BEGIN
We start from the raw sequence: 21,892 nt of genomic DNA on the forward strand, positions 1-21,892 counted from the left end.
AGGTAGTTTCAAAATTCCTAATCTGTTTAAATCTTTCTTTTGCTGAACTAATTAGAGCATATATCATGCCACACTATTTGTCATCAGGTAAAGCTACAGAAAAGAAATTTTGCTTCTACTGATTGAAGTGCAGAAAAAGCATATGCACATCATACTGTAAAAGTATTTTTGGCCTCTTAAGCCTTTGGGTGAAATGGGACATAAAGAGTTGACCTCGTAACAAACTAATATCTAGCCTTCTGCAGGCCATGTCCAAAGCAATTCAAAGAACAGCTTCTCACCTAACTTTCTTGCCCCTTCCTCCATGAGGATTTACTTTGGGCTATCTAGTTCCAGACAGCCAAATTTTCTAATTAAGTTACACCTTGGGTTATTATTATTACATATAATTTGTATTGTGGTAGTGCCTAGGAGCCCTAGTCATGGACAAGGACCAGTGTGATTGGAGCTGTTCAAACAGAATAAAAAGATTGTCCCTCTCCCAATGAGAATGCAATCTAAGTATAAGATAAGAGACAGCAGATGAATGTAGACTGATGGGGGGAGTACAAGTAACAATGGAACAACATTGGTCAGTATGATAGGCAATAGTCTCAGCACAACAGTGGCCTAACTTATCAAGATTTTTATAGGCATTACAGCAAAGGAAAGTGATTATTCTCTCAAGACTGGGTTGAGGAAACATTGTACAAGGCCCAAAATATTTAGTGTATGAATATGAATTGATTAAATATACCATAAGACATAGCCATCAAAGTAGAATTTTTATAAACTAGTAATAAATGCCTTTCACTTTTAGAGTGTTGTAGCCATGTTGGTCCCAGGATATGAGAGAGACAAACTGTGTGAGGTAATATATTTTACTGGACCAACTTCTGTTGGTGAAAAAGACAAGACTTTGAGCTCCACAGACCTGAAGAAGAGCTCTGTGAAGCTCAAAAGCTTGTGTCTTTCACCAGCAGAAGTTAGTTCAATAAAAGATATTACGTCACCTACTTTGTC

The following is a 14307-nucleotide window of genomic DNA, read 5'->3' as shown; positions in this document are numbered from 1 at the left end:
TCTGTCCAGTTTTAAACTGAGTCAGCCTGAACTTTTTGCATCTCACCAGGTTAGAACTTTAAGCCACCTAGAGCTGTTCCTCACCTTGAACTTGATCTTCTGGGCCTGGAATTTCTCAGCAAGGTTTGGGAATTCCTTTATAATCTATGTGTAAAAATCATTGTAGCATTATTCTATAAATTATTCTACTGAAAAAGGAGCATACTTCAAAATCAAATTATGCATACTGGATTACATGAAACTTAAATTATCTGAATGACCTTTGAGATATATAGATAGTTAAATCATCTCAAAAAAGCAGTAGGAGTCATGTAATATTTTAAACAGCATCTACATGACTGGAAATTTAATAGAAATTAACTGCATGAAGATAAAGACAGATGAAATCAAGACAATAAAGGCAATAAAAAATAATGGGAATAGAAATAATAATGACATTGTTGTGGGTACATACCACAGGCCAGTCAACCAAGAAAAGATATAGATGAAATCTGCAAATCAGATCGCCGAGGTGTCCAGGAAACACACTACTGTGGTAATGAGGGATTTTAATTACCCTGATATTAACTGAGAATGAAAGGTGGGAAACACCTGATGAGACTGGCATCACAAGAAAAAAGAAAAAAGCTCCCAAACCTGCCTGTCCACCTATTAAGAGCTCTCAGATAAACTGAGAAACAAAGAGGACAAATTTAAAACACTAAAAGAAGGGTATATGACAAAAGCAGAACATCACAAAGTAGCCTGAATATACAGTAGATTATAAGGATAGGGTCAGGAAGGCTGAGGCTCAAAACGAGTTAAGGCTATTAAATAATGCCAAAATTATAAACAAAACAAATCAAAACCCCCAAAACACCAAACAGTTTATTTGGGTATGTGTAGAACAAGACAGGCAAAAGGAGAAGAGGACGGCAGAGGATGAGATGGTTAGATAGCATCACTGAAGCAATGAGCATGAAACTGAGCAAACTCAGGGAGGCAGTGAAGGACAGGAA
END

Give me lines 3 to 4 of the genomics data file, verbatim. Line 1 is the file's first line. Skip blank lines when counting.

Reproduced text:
The following is a 14307-nucleotide window of genomic DNA, read 5'->3' as shown; positions in this document are numbered from 1 at the left end:
TCTGTCCAGTTTTAAACTGAGTCAGCCTGAACTTTTTGCATCTCACCAGGTTAGAACTTTAAGCCACCTAGAGCTGTTCCTCACCTTGAACTTGATCTTCTGGGCCTGGAATTTCTCAGCAAGGTTTGGGAATTCCTTTATAATCTATGTGTAAAAATCATTGTAGCATTATTCTATAAATTATTCTACTGAAAAAGGAGCATACTTCAAAATCAAATTATGCATACTGGATTACATGAAACTTAAATTATCTGAATGACCTTTGAGATATATAGATAGTTAAATCATCTCAAAAAAGCAGTAGGAGTCATGTAATATTTTAAACAGCATCTACATGACTGGAAATTTAATAGAAATTAACTGCATGAAGATAAAGACAGATGAAATCAAGACAATAAAGGCAATAAAAAATAATGGGAATAGAAATAATAATGACATTGTTGTGGGTACATACCACAGGCCAGTCAACCAAGAAAAGATATAGATGAAATCTGCAAATCAGATCGCCGAGGTGTCCAGGAAACACACTACTGTGGTAATGAGGGATTTTAATTACCCTGATATTAACTGAGAATGAAAGGTGGGAAACACCTGATGAGACTGGCATCACAAGAAAAAAGAAAAAAGCTCCCAAACCTGCCTGTCCACCTATTAAGAGCTCTCAGATAAACTGAGAAACAAAGAGGACAAATTTAAAACACTAAAAGAAGGGTATATGACAAAAGCAGAACATCACAAAGTAGCCTGAATATACAGTAGATTATAAGGATAGGGTCAGGAAGGCTGAGGCTCAAAACGAGTTAAGGCTATTAAATAATGCCAAAATTATAAACAAAACAAATCAAAACCCCCAAAACACCAAACAGTTTATTTGGGTATGTGTAGAACAAGACAGGCAAAAGGAGAAGAGGACGGCAGAGGATGAGATGGTTAGATAGCATCACTGAAGCAATGAGCATGAAACTGAGCAAACTCAGGGAGGCAGTGAAGGACAGGAA